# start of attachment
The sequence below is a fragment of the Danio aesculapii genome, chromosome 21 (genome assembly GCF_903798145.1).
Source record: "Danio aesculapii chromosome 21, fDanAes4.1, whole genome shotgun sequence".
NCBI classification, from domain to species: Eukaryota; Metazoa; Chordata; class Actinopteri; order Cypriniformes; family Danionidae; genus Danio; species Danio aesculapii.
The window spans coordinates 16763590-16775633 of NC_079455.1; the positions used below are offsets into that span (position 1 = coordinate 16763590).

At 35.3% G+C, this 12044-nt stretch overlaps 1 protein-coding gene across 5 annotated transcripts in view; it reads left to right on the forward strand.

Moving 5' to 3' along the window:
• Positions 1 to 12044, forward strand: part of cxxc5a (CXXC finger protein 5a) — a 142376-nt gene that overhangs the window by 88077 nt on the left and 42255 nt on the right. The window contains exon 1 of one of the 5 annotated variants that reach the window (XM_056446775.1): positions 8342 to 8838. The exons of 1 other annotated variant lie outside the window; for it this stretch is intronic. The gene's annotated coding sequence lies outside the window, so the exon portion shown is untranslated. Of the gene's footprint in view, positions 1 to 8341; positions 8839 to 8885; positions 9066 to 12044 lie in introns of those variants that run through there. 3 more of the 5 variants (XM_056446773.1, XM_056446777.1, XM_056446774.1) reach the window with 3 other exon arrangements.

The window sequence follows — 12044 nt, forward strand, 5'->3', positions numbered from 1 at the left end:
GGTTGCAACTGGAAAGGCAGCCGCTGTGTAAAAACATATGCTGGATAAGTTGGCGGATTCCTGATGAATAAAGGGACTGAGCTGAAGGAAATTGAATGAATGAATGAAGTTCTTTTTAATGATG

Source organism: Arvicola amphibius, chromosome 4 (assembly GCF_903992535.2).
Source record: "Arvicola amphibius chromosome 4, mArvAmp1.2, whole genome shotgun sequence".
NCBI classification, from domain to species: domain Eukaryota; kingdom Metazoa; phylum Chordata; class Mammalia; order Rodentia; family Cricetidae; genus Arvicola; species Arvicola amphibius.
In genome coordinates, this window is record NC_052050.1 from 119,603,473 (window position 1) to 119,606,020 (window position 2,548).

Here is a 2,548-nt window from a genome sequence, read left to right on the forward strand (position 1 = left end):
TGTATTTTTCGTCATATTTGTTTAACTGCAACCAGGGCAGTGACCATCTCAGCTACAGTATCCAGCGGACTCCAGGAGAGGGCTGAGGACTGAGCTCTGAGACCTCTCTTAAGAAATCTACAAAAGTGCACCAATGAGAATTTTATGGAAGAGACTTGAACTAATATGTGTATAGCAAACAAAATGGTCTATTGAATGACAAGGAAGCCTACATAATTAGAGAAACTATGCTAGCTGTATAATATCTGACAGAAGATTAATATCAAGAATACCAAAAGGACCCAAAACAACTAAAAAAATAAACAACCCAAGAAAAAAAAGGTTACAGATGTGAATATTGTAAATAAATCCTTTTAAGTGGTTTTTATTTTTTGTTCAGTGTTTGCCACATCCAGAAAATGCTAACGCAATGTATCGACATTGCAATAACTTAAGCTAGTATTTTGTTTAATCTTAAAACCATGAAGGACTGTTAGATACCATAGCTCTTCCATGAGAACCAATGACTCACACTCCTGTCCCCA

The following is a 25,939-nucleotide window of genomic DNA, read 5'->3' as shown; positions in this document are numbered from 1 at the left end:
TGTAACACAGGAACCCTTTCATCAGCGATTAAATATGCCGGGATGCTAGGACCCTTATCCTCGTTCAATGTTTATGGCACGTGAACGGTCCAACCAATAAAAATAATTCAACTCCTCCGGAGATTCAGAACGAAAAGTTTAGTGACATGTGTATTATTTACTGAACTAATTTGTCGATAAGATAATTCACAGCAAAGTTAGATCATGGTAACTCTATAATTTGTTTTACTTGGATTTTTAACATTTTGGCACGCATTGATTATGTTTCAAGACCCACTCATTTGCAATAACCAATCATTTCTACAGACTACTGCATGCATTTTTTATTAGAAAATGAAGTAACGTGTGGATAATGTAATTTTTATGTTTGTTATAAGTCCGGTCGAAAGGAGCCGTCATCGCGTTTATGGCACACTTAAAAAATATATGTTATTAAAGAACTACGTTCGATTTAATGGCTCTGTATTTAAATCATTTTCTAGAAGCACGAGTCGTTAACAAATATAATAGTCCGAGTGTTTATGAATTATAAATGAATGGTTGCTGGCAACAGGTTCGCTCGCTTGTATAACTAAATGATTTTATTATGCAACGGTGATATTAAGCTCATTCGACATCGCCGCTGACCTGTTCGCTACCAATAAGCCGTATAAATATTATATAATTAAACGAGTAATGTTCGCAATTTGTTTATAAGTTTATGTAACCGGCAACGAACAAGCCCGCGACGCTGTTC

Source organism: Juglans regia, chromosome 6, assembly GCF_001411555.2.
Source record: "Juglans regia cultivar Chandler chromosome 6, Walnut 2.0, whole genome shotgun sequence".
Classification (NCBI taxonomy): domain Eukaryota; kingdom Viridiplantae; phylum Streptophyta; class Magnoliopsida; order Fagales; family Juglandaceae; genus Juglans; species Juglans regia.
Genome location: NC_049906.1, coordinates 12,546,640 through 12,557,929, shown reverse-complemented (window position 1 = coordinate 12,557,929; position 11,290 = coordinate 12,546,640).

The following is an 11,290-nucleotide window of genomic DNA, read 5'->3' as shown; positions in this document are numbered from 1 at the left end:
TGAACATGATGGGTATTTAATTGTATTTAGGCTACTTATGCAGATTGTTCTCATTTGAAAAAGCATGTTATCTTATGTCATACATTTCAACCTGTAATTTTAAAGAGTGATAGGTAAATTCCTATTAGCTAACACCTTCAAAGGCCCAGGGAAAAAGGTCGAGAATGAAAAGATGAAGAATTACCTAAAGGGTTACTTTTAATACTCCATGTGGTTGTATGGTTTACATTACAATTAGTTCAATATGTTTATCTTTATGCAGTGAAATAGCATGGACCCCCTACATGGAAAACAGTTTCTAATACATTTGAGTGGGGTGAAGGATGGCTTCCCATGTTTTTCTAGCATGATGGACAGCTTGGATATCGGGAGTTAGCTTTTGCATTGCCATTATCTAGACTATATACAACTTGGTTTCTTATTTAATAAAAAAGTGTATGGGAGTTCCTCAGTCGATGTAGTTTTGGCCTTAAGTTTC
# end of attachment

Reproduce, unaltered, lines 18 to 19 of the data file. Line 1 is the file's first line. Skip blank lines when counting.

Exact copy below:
Source organism: Juglans regia, chromosome 6, assembly GCF_001411555.2.
Source record: "Juglans regia cultivar Chandler chromosome 6, Walnut 2.0, whole genome shotgun sequence".